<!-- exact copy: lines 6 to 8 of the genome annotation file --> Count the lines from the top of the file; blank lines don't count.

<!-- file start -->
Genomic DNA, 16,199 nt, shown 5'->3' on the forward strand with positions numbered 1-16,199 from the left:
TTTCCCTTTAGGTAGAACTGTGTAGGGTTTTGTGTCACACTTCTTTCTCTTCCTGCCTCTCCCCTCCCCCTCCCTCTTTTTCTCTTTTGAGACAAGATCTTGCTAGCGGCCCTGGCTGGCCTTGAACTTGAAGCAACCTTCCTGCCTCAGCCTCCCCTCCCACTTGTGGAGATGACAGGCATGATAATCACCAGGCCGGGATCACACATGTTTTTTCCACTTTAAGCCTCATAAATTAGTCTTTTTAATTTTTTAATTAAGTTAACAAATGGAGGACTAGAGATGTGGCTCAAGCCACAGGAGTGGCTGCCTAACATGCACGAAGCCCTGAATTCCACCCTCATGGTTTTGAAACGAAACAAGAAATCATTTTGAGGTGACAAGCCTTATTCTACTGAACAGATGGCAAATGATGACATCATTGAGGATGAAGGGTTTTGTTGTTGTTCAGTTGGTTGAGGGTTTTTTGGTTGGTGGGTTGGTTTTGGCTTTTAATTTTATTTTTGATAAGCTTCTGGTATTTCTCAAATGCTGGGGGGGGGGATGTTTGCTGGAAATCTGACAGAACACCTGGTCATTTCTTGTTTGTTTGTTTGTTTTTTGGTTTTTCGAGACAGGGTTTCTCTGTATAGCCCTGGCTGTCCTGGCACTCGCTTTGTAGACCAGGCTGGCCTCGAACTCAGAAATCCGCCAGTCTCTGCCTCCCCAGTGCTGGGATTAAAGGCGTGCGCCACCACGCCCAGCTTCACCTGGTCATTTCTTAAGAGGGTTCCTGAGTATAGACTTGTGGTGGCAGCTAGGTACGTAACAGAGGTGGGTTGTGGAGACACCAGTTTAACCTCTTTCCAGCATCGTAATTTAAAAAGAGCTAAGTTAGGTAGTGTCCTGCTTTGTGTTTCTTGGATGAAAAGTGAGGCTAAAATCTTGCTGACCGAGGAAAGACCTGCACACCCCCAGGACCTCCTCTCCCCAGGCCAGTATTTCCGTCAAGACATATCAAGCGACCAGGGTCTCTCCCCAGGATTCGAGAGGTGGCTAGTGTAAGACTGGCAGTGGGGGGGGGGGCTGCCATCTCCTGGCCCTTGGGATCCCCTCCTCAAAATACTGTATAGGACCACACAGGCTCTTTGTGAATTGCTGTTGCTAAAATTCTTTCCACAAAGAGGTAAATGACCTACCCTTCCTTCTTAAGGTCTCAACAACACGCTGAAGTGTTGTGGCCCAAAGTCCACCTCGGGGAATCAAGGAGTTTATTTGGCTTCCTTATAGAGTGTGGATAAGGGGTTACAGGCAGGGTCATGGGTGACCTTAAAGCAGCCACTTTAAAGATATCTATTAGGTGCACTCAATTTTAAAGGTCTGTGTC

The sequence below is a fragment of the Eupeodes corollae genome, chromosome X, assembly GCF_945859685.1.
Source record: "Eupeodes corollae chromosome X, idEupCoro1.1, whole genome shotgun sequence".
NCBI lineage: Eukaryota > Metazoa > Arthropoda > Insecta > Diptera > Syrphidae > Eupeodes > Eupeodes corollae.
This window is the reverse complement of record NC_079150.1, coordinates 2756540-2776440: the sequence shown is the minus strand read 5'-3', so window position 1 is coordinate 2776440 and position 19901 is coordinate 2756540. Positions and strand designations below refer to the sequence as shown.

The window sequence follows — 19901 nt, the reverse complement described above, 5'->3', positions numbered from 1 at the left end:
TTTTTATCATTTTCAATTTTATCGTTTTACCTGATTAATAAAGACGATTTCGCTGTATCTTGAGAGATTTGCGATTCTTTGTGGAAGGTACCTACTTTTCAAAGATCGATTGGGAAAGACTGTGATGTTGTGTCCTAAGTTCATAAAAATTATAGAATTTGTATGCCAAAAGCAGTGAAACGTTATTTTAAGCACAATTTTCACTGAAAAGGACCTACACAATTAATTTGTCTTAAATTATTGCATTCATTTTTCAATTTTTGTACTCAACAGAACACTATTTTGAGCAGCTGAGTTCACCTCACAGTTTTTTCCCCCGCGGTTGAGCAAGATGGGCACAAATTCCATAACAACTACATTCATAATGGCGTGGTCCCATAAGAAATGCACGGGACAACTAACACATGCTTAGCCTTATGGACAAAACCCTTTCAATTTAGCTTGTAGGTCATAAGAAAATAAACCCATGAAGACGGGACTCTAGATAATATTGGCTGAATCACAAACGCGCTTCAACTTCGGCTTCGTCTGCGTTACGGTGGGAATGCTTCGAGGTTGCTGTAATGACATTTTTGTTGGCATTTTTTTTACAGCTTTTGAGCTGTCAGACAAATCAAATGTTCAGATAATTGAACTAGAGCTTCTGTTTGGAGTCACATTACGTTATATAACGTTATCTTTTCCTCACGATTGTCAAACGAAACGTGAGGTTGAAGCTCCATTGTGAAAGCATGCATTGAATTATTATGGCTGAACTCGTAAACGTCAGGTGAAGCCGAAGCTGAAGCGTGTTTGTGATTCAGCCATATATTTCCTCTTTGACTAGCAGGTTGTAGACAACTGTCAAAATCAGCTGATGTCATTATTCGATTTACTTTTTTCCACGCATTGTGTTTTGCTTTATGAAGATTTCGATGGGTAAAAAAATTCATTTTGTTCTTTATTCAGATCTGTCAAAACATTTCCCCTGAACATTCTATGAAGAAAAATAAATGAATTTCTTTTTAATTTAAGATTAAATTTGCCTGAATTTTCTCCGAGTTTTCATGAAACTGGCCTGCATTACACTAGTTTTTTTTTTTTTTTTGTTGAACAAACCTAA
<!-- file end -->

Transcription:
This window is the reverse complement of record NC_079150.1, coordinates 2756540-2776440: the sequence shown is the minus strand read 5'-3', so window position 1 is coordinate 2776440 and position 19901 is coordinate 2756540. Positions and strand designations below refer to the sequence as shown.

The window sequence follows — 19901 nt, the reverse complement described above, 5'->3', positions numbered from 1 at the left end:
TTTTTATCATTTTCAATTTTATCGTTTTACCTGATTAATAAAGACGATTTCGCTGTATCTTGAGAGATTTGCGATTCTTTGTGGAAGGTACCTACTTTTCAAAGATCGATTGGGAAAGACTGTGATGTTGTGTCCTAAGTTCATAAAAATTATAGAATTTGTATGCCAAAAGCAGTGAAACGTTATTTTAAGCACAATTTTCACTGAAAAGGACCTACACAATTAATTTGTCTTAAATTATTGCATTCATTTTTCAATTTTTGTACTCAACAGAACACTATTTTGAGCAGCTGAGTTCACCTCACAGTTTTTTCCCCCGCGGTTGAGCAAGATGGGCACAAATTCCATAACAACTACATTCATAATGGCGTGGTCCCATAAGAAATGCACGGGACAACTAACACATGCTTAGCCTTATGGACAAAACCCTTTCAATTTAGCTTGTAGGTCATAAGAAAATAAACCCATGAAGACGGGACTCTAGATAATATTGGCTGAATCACAAACGCGCTTCAACTTCGGCTTCGTCTGCGTTACGGTGGGAATGCTTCGAGGTTGCTGTAATGACATTTTTGTTGGCATTTTTTTTACAGCTTTTGAGCTGTCAGACAAATCAAATGTTCAGATAATTGAACTAGAGCTTCTGTTTGGAGTCACATTACGTTATATAACGTTATCTTTTCCTCACGATTGTCAAACGAAACGTGAGGTTGAAGCTCCATTGTGAAAGCATGCATTGAATTATTATGGCTGAACTCGTAAACGTCAGGTGAAGCCGAAGCTGAAGCGTGTTTGTGATTCAGCCATATATTTCCTCTTTGACTAGCAGGTTGTAGACAACTGTCAAAATCAGCTGATGTCATTATTCGATTTACTTTTTTCCACGCATTGTGTTTTGCTTTATGAAGATTTCGATGGGTAAAAAAATTCATTTTGTTCTTTATTCAGATCTGTCAAAACATTTCCCCTGAACATTCTATGAAGAAAAATAAATGAATTTCTTTTTAATTTAAGATTAAATTTGCCTGAATTTTCTCCGAGTTTTCATGAAACTGGCCTGCATTACACTAGTTTTTTTTTTTTTTTTGTTGAACAAACCTAA